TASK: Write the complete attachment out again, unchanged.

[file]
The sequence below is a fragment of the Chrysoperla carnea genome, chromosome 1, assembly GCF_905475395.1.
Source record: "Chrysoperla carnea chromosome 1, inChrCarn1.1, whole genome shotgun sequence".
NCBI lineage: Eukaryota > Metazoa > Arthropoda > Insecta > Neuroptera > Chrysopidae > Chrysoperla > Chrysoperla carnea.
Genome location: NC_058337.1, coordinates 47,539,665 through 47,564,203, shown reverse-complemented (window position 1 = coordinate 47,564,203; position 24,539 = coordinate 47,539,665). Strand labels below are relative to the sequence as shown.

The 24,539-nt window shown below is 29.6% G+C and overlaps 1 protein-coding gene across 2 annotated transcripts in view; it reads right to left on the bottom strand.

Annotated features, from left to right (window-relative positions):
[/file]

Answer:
The sequence below is a fragment of the Chrysoperla carnea genome, chromosome 1, assembly GCF_905475395.1.
Source record: "Chrysoperla carnea chromosome 1, inChrCarn1.1, whole genome shotgun sequence".
NCBI lineage: Eukaryota > Metazoa > Arthropoda > Insecta > Neuroptera > Chrysopidae > Chrysoperla > Chrysoperla carnea.
Genome location: NC_058337.1, coordinates 47,539,665 through 47,564,203, shown reverse-complemented (window position 1 = coordinate 47,564,203; position 24,539 = coordinate 47,539,665). Strand labels below are relative to the sequence as shown.

The 24,539-nt window shown below is 29.6% G+C and overlaps 1 protein-coding gene across 2 annotated transcripts in view; it reads right to left on the bottom strand.

Annotated features, from left to right (window-relative positions):